BELFAST (Reuters) - Six people are under criminal investigation in connection with the sale by Ireland’s state-run “bad bank” of a multi-billion-pound portfolio of Northern Irish loans, the head of Britain’s National Crime Agency (NCA) was quoted as saying on Thursday.
The NCA opened an inquiry last year into the National Asset Management Agency’s (NAMA) 1.3 billion pound sale in 2014 of its entire portfolio of loans belonging to Northern Ireland-based debtors to U.S. private equity firm Cerberus Capital Management.
The investigation began after an independent member of the Irish parliament raised concerns about the portfolio, alleging that a 7 million-pound fee had been “earmarked” for a Northern Ireland politician. The NCA arrested two men earlier this year.
“We have interviewed over 40 witnesses, we have searched eight properties, we have achieved a number of court orders both for private properties and for public locations, and our inquiries continue,” NCA director general Lynne Owens told the BBC.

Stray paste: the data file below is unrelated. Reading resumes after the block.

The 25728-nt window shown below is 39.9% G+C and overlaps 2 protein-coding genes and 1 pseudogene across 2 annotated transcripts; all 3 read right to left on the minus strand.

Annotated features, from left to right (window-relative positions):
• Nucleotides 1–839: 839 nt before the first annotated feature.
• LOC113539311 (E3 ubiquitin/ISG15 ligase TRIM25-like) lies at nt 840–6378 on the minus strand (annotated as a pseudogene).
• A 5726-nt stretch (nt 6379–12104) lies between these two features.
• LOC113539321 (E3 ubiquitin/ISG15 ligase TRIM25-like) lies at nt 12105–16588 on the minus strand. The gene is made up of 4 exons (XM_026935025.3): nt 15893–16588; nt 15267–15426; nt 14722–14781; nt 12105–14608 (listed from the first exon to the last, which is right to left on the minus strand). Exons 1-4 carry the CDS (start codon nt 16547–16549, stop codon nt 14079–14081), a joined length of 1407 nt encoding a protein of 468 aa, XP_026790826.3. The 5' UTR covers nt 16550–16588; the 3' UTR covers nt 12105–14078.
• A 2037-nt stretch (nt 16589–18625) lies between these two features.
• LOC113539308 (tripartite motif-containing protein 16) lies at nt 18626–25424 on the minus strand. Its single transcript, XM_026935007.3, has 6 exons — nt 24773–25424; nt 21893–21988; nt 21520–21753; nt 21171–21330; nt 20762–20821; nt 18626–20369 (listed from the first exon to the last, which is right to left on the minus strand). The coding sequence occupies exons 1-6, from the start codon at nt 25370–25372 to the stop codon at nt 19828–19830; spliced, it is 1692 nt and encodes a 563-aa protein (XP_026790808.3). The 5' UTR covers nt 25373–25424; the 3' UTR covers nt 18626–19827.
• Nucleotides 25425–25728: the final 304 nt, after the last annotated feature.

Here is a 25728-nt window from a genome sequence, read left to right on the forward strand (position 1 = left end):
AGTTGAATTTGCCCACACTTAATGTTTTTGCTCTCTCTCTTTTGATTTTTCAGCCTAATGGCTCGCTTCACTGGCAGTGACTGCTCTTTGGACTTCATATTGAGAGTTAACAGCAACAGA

Possible offences being investigated include bribery, fraud and corruption, she added.
NAMA, which became one of the largest property groups in the world in 2009 when it paid 32 billion euros to purge local banks of risky loans worth over double that amount, has said the investigation is in no way concerned with its side of the sale.
Cerberus has said that no improper or illegal fees were paid by it or on its behalf.
The U.S. Department of Justice and parliamentary committees in both the Irish and Northern Irish parliament are also investigating the deal.
Dublin this week ordered a statutory investigation into the transaction after the state’s audit body said last month that NAMA set too low a minimum price for the sale. NAMA rejected that the loan book, dubbed Project Eagle, had been mis-priced.
Reporting by Amanda Ferguson; editing Padraic Halpin and Ralph Boulton